Holiday Pay - Appeal rejected in landmark case

An appeal in a landmark case on holiday pay has recently been rejected by the Employment Appeal Tribunal (the ‘EAT’) meaning people who earn commission will see their pay bumped up to include it.

The decision in the long-running saga of British Gas v Lock secures the original ruling that holiday pay must take account of people who earn both commission and basic pay.


The case involves Mr Lock – a British Gas salesperson – whose remuneration package included a basic salary plus commission, based on the number and type of contracts to which customers agreed. When he took annual leave, he would only receive basic pay, which was considerably less than his usual salary.

Mr Lock argued that this was a disincentive to taking annual leave and lodged a claim with an employment tribunal, which referred the case to the European Court of Justice (the ‘ECJ’) to clarify the relationship between holiday pay and commission for workers where commission was a regular part of their pay.

The ECJ concluded that because his commission was directly linked to the work he carried out, it must be taken into account when calculating holiday pay. The case was then referred back to the UK tribunal to apply its ruling to UK law.

The subsequent tribunal decision, which was handed down last March, found in favour of Mr Lock, and also applied an extra clause to the Working Time Regulations 1998 (‘WTR’) to make them comply with the Working Time Directive.

In a similar case, Bear Scotland v Fulton, the EAT ruled that UK law must be interpreted in a way that conforms to EU law by requiring employers to take into account non-guaranteed overtime payments when calculating holiday pay.

The tribunal in the Lock case ruled that the same approach should apply to commission.

British Gas appeal outcome

British Gas appealed the initial tribunal decision and the EAT dismissed this appeal on 22 February 2016, holding that the principles set out by the EAT in Bear Scotland in respect of non-guaranteed overtime and holiday pay applied equally in respect of the commission payments in Mr Lock’s case. Further, the EAT in this case had no basis to depart from the decision of the EAT in Bear Scotland - the WTR can and should be interpreted in line with the ECJ’s ruling and so as to reflect the intention of the Working Time Directive.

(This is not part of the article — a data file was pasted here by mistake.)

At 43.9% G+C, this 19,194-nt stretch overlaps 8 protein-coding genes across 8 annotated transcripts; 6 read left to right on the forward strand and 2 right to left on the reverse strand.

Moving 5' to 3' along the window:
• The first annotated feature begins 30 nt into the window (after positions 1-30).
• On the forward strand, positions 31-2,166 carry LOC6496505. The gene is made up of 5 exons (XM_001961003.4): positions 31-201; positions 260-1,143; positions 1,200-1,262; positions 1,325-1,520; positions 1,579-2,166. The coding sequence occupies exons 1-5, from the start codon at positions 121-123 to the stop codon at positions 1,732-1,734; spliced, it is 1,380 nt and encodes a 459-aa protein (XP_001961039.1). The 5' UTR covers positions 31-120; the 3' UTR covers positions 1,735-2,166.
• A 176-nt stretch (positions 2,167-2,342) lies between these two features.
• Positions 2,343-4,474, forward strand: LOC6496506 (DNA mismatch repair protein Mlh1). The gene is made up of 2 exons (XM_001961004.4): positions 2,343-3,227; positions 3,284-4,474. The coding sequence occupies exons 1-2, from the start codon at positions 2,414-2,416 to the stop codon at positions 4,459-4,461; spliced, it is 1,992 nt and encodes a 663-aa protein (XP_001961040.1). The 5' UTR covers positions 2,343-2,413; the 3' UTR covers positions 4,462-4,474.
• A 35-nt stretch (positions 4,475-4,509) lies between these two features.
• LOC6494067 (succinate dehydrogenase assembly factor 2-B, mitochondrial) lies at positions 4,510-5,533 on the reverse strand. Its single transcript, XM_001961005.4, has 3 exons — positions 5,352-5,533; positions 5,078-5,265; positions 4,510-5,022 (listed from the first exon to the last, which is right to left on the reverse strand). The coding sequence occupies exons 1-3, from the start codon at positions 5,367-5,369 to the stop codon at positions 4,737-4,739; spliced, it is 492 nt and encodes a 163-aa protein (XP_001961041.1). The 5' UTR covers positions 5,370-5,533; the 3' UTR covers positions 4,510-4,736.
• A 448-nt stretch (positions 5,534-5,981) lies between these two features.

However, this latest decision may not be the end of the matter as British Gas has requested permission to take the case to the Court of Appeal to gain a definitive ruling. If such appeal is allowed, it is unlikely to be listed before the end of the year.

What does this mean for employers?

As it stands, we have two EAT decisions that commission and overtime, both guaranteed and non-guaranteed (where the worker is obliged to work overtime if required), should be included in holiday pay.

The reference period employers must use to calculate holiday pay is yet to be clarified – the ECJ said this was a matter for national courts to decide by taking an average over a period they considered to be representative. Furthermore, the practicalities of how such payments should be calculated still remains to be determined. In the meantime, it is likely that tribunals will approach the issue on a case-by-case basis.

Any employer wishing to adjust holiday pay should take legal advice before doing so, given the uncertainties surrounding the precise method of calculating holiday pay.

Posted on 02/28/2016 by Ortolan

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